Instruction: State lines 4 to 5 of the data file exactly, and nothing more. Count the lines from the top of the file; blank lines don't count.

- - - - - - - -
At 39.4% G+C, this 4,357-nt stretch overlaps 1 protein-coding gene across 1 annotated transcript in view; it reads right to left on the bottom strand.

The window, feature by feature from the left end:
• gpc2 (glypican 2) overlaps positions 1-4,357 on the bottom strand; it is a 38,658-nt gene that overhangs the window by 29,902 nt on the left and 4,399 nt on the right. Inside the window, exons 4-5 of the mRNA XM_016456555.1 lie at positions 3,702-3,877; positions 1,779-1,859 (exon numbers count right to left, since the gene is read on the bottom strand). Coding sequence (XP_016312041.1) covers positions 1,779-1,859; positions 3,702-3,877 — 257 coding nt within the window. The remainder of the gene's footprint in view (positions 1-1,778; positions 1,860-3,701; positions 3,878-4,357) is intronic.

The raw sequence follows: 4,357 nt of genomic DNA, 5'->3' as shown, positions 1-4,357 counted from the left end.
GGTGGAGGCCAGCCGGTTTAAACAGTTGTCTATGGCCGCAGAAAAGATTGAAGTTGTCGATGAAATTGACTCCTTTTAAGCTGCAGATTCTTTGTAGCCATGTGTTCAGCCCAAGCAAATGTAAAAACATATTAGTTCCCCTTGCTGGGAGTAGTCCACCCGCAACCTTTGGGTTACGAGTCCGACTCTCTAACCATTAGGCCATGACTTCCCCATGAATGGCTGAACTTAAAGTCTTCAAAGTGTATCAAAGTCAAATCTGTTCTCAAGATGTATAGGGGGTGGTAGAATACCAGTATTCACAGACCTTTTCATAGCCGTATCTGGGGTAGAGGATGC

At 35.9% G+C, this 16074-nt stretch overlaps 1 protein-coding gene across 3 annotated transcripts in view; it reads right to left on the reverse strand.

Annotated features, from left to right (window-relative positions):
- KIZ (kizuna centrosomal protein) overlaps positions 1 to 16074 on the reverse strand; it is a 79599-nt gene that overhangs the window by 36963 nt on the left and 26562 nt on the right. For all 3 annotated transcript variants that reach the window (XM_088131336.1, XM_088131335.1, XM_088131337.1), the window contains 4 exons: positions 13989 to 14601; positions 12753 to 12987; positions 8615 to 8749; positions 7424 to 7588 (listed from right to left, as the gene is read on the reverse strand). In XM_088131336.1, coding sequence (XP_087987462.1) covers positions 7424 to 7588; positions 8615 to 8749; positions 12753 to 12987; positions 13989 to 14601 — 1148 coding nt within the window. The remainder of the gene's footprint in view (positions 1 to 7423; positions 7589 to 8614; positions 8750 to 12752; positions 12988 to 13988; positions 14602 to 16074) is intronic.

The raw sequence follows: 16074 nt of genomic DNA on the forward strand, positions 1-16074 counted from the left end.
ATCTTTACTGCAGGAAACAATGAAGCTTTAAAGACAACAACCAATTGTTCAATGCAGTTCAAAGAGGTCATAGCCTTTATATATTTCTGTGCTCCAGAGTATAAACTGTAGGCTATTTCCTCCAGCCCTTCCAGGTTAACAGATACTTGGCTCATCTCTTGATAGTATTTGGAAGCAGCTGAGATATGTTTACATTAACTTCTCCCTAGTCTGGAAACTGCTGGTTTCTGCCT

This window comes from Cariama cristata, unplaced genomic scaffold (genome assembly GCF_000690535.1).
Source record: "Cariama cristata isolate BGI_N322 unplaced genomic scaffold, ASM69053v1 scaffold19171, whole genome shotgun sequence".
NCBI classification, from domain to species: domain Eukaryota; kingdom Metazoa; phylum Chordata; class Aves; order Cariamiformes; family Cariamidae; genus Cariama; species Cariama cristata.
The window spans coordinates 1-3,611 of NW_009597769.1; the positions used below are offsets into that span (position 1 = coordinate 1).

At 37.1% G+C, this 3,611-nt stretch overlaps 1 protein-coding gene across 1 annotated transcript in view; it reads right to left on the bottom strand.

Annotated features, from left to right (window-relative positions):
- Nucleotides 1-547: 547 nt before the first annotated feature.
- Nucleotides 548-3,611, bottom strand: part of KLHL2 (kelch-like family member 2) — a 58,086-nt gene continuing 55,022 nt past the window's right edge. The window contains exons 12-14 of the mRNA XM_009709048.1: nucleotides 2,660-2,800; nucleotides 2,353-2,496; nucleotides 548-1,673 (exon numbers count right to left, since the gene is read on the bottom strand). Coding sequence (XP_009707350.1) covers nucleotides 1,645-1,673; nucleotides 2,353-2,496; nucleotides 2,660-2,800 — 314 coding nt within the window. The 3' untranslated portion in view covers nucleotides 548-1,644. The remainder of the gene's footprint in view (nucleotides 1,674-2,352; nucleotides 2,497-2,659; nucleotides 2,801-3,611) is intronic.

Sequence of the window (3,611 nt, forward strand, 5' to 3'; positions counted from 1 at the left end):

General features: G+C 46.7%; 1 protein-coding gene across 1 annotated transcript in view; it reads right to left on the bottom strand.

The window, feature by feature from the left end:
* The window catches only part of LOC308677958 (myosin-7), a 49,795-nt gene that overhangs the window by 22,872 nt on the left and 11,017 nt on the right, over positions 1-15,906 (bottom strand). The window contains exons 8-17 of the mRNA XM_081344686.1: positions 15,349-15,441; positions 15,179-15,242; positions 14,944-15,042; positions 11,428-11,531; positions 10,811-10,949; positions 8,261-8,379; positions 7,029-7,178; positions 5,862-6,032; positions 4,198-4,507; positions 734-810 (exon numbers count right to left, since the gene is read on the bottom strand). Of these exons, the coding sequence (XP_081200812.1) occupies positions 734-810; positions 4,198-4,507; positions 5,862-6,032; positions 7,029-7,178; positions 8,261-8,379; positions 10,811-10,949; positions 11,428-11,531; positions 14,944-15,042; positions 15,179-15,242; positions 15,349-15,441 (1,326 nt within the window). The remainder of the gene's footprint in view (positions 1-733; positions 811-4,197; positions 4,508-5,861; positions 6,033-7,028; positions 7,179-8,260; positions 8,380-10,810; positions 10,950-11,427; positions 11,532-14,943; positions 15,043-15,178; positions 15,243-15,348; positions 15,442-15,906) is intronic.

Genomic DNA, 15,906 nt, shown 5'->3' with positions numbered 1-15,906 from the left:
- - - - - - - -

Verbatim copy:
The raw sequence follows: 4,357 nt of genomic DNA, 5'->3' as shown, positions 1-4,357 counted from the left end.
GGTGGAGGCCAGCCGGTTTAAACAGTTGTCTATGGCCGCAGAAAAGATTGAAGTTGTCGATGAAATTGACTCCTTTTAAGCTGCAGATTCTTTGTAGCCATGTGTTCAGCCCAAGCAAATGTAAAAACATATTAGTTCCCCTTGCTGGGAGTAGTCCACCCGCAACCTTTGGGTTACGAGTCCGACTCTCTAACCATTAGGCCATGACTTCCCCATGAATGGCTGAACTTAAAGTCTTCAAAGTGTATCAAAGTCAAATCTGTTCTCAAGATGTATAGGGGGTGGTAGAATACCAGTATTCACAGACCTTTTCATAGCCGTATCTGGGGTAGAGGATGC